An Irish adventurer is just days away from making history by becoming the first person ever to fly from Ireland to Africa with a lawnmower-powered engine strapped to his back.
Paramotor pilot Oisin Creagh set off on his epic 2,000 mile expedition, one of the longest such journeys ever undertaken, just over two weeks ago.
The 52-year-old, who's a self-employed Cork-based architect, has since successfully navigated a meticulously-planned flight path, after setting off from Northern Ireland and flying over Scotland and England, across the English Channel to Calais.
Averaging a distance of about 140 miles a day, Creagh has since flown over France, the soaring Pyrenees mountain range and down to central Spain where he is now located.
With less than 400 miles remaining of his history-making adventure, the Dublin-born father-of-two, who's also an accomplished sailor and scuba diver, said he hopes to cross the Straits of Gibraltar to arrive in Morocco in north Africa as early as next Sunday.
Dublin man Oisin Creagh is flying 3,000km from Ireland to Africa using a paramotor to raise funds for GORTAhttps://t.co/ts87X4Ig6J— RTÉ News (@rtenews) August 23, 2016
Creagh said his paramotor, which consists of a back-mounted two-stroke engine-powered propeller and a parachute-style wing, has so far stood up well to the challenge.
"It's gone very well and the progress has been good. It's certainly been a big logistical challenge. Getting everything prepared for this journey was a huge task in itself,” he said.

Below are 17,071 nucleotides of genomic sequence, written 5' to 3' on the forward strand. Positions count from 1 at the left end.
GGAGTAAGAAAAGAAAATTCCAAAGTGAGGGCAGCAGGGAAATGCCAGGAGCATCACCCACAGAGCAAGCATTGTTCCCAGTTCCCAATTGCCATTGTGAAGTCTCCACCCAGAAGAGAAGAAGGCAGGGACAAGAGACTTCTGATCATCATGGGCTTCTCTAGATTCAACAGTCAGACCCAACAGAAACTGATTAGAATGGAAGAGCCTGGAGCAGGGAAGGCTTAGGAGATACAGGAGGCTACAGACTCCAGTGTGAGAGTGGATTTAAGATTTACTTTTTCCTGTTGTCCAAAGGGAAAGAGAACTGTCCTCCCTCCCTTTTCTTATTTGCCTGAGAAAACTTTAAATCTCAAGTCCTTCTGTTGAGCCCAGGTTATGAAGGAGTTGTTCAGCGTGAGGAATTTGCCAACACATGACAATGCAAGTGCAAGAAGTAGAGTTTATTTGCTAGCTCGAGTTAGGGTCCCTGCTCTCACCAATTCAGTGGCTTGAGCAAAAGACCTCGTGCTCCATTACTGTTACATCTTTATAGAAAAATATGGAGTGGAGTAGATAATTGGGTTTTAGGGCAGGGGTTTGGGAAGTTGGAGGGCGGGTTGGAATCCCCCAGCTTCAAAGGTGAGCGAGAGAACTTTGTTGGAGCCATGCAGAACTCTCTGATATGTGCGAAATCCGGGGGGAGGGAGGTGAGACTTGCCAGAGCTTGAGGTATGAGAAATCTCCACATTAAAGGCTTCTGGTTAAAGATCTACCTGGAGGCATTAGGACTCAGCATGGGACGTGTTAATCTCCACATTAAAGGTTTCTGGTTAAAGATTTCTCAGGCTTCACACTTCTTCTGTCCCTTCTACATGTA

"And as far as I know, nobody has ever done a journey like this on a paramotor. The distance is unusual, as is some of the terrain I've been flying over, like the Pyrnenees.
"One of the biggest obstacles has been the heat because that really restricts the amount of time you can spend flying.
"The heat means I can't fly as many hours as I'd like to during the day, but as things stand at the moment, I'd be hoping to do the final crossing from Gibraltar on Sunday."
When flying, the experienced paramotorist is armed with a bluetooth headset which enables him to communicate with air traffic controllers and his one-man support team following overland in a camper van.
Although he needed to soar to over 6,000 feet to clear the Pyrnenees mountain range between France and Spain, most of his short flights, timed for early mornings and late afternoons, have been at a relatively low altitude of about 1,500 feet.
The adventure has so far raised over €6,000 ($6,800) for Irish-based international development organization, Gorta-Self Help Africa.
For more information, and to chart Creagh's progress, see www.flyafrica.ie and Flyafrica on Facebook.
Here's a clip of Creagh in action, posted on Facebook by Drone Ireland: